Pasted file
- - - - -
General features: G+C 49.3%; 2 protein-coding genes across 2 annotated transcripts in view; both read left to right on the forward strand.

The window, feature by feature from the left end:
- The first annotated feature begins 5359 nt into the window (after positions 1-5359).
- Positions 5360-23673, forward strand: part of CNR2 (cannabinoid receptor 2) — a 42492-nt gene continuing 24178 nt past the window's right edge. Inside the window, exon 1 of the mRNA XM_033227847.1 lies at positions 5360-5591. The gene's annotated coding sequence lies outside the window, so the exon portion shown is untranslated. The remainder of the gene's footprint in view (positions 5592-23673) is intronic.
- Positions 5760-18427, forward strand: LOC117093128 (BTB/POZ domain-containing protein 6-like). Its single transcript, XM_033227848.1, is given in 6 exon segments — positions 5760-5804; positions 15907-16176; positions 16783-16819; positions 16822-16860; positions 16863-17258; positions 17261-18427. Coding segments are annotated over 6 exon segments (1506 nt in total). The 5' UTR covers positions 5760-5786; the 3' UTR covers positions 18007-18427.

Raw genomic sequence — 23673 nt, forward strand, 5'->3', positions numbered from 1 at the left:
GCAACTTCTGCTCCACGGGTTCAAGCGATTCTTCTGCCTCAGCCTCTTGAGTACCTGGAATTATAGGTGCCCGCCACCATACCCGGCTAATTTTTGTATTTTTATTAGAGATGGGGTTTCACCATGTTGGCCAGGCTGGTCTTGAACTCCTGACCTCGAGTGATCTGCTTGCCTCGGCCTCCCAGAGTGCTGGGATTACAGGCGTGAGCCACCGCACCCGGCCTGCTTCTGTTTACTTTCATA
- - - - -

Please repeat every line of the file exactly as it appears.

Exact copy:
General features: G+C 49.3%; 2 protein-coding genes across 2 annotated transcripts in view; both read left to right on the forward strand.

The window, feature by feature from the left end:
- The first annotated feature begins 5359 nt into the window (after positions 1-5359).
- Positions 5360-23673, forward strand: part of CNR2 (cannabinoid receptor 2) — a 42492-nt gene continuing 24178 nt past the window's right edge. Inside the window, exon 1 of the mRNA XM_033227847.1 lies at positions 5360-5591. The gene's annotated coding sequence lies outside the window, so the exon portion shown is untranslated. The remainder of the gene's footprint in view (positions 5592-23673) is intronic.
- Positions 5760-18427, forward strand: LOC117093128 (BTB/POZ domain-containing protein 6-like). Its single transcript, XM_033227848.1, is given in 6 exon segments — positions 5760-5804; positions 15907-16176; positions 16783-16819; positions 16822-16860; positions 16863-17258; positions 17261-18427. Coding segments are annotated over 6 exon segments (1506 nt in total). The 5' UTR covers positions 5760-5786; the 3' UTR covers positions 18007-18427.

Raw genomic sequence — 23673 nt, forward strand, 5'->3', positions numbered from 1 at the left:
GCAACTTCTGCTCCACGGGTTCAAGCGATTCTTCTGCCTCAGCCTCTTGAGTACCTGGAATTATAGGTGCCCGCCACCATACCCGGCTAATTTTTGTATTTTTATTAGAGATGGGGTTTCACCATGTTGGCCAGGCTGGTCTTGAACTCCTGACCTCGAGTGATCTGCTTGCCTCGGCCTCCCAGAGTGCTGGGATTACAGGCGTGAGCCACCGCACCCGGCCTGCTTCTGTTTACTTTCATA